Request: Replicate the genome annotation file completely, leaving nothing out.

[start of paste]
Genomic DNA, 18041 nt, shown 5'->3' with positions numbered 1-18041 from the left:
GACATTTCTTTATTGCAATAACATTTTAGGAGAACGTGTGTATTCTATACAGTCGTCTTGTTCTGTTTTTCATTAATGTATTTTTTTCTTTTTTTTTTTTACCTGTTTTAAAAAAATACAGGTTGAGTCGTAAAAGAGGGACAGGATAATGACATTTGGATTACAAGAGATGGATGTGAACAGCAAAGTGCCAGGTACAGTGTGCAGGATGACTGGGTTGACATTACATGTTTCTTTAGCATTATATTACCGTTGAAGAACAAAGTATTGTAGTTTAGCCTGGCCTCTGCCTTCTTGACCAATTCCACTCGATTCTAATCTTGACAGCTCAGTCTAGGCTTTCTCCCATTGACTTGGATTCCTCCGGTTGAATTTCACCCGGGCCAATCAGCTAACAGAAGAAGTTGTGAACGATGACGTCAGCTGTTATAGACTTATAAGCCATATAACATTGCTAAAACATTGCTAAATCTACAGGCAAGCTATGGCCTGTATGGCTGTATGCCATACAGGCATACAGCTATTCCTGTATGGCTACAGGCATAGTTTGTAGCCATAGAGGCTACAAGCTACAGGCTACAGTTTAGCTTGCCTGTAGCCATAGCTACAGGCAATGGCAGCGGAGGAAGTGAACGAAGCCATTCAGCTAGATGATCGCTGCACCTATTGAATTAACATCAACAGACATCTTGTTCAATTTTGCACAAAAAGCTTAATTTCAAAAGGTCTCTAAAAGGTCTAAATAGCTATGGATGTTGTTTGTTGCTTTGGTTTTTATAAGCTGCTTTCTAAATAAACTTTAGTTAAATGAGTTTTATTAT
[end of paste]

Genomic DNA, 18041 nt, shown 5'->3' with positions numbered 1-18041 from the left:
GACATTTCTTTATTGCAATAACATTTTAGGAGAACGTGTGTATTCTATACAGTCGTCTTGTTCTGTTTTTCATTAATGTATTTTTTTCTTTTTTTTTTTTACCTGTTTTAAAAAAATACAGGTTGAGTCGTAAAAGAGGGACAGGATAATGACATTTGGATTACAAGAGATGGATGTGAACAGCAAAGTGCCAGGTACAGTGTGCAGGATGACTGGGTTGACATTACATGTTTCTTTAGCATTATATTACCGTTGAAGAACAAAGTATTGTAGTTTAGCCTGGCCTCTGCCTTCTTGACCAATTCCACTCGATTCTAATCTTGACAGCTCAGTCTAGGCTTTCTCCCATTGACTTGGATTCCTCCGGTTGAATTTCACCCGGGCCAATCAGCTAACAGAAGAAGTTGTGAACGATGACGTCAGCTGTTATAGACTTATAAGCCATATAACATTGCTAAAACATTGCTAAATCTACAGGCAAGCTATGGCCTGTATGGCTGTATGCCATACAGGCATACAGCTATTCCTGTATGGCTACAGGCATAGTTTGTAGCCATAGAGGCTACAAGCTACAGGCTACAGTTTAGCTTGCCTGTAGCCATAGCTACAGGCAATGGCAGCGGAGGAAGTGAACGAAGCCATTCAGCTAGATGATCGCTGCACCTATTGAATTAACATCAACAGACATCTTGTTCAATTTTGCACAAAAAGCTTAATTTCAAAAGGTCTCTAAAAGGTCTAAATAGCTATGGATGTTGTTTGTTGCTTTGGTTTTTATAAGCTGCTTTCTAAATAAACTTTAGTTAAATGAGTTTTATTAT